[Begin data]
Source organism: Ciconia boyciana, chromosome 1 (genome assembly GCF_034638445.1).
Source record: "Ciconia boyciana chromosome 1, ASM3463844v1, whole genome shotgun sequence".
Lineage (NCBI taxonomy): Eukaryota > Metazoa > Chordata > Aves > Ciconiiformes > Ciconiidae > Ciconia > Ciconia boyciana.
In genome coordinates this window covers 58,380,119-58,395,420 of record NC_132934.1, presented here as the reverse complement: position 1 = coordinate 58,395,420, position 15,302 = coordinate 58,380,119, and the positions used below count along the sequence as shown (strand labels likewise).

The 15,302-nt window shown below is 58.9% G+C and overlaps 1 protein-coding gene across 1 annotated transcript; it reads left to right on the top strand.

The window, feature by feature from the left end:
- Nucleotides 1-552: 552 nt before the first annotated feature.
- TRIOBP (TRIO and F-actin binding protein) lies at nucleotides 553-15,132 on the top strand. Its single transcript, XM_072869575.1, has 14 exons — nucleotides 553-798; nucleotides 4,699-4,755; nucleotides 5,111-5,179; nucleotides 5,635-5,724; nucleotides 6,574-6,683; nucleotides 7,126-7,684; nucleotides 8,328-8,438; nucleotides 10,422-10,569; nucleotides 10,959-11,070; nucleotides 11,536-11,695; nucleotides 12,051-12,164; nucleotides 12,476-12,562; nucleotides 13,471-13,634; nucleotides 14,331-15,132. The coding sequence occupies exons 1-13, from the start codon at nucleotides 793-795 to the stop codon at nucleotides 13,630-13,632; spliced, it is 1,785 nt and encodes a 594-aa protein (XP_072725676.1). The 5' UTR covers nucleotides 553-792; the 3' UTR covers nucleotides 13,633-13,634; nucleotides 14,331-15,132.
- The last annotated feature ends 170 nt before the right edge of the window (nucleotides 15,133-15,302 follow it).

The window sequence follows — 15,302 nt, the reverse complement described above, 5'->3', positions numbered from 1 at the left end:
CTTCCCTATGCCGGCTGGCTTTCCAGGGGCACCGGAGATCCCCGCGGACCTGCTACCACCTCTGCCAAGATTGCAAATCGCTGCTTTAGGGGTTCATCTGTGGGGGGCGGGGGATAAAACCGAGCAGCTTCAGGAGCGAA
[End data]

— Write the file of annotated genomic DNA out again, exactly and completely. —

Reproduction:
Source organism: Ciconia boyciana, chromosome 1 (genome assembly GCF_034638445.1).
Source record: "Ciconia boyciana chromosome 1, ASM3463844v1, whole genome shotgun sequence".
Lineage (NCBI taxonomy): Eukaryota > Metazoa > Chordata > Aves > Ciconiiformes > Ciconiidae > Ciconia > Ciconia boyciana.
In genome coordinates this window covers 58,380,119-58,395,420 of record NC_132934.1, presented here as the reverse complement: position 1 = coordinate 58,395,420, position 15,302 = coordinate 58,380,119, and the positions used below count along the sequence as shown (strand labels likewise).

The 15,302-nt window shown below is 58.9% G+C and overlaps 1 protein-coding gene across 1 annotated transcript; it reads left to right on the top strand.

The window, feature by feature from the left end:
- Nucleotides 1-552: 552 nt before the first annotated feature.
- TRIOBP (TRIO and F-actin binding protein) lies at nucleotides 553-15,132 on the top strand. Its single transcript, XM_072869575.1, has 14 exons — nucleotides 553-798; nucleotides 4,699-4,755; nucleotides 5,111-5,179; nucleotides 5,635-5,724; nucleotides 6,574-6,683; nucleotides 7,126-7,684; nucleotides 8,328-8,438; nucleotides 10,422-10,569; nucleotides 10,959-11,070; nucleotides 11,536-11,695; nucleotides 12,051-12,164; nucleotides 12,476-12,562; nucleotides 13,471-13,634; nucleotides 14,331-15,132. The coding sequence occupies exons 1-13, from the start codon at nucleotides 793-795 to the stop codon at nucleotides 13,630-13,632; spliced, it is 1,785 nt and encodes a 594-aa protein (XP_072725676.1). The 5' UTR covers nucleotides 553-792; the 3' UTR covers nucleotides 13,633-13,634; nucleotides 14,331-15,132.
- The last annotated feature ends 170 nt before the right edge of the window (nucleotides 15,133-15,302 follow it).

The window sequence follows — 15,302 nt, the reverse complement described above, 5'->3', positions numbered from 1 at the left end:
CTTCCCTATGCCGGCTGGCTTTCCAGGGGCACCGGAGATCCCCGCGGACCTGCTACCACCTCTGCCAAGATTGCAAATCGCTGCTTTAGGGGTTCATCTGTGGGGGGCGGGGGATAAAACCGAGCAGCTTCAGGAGCGAA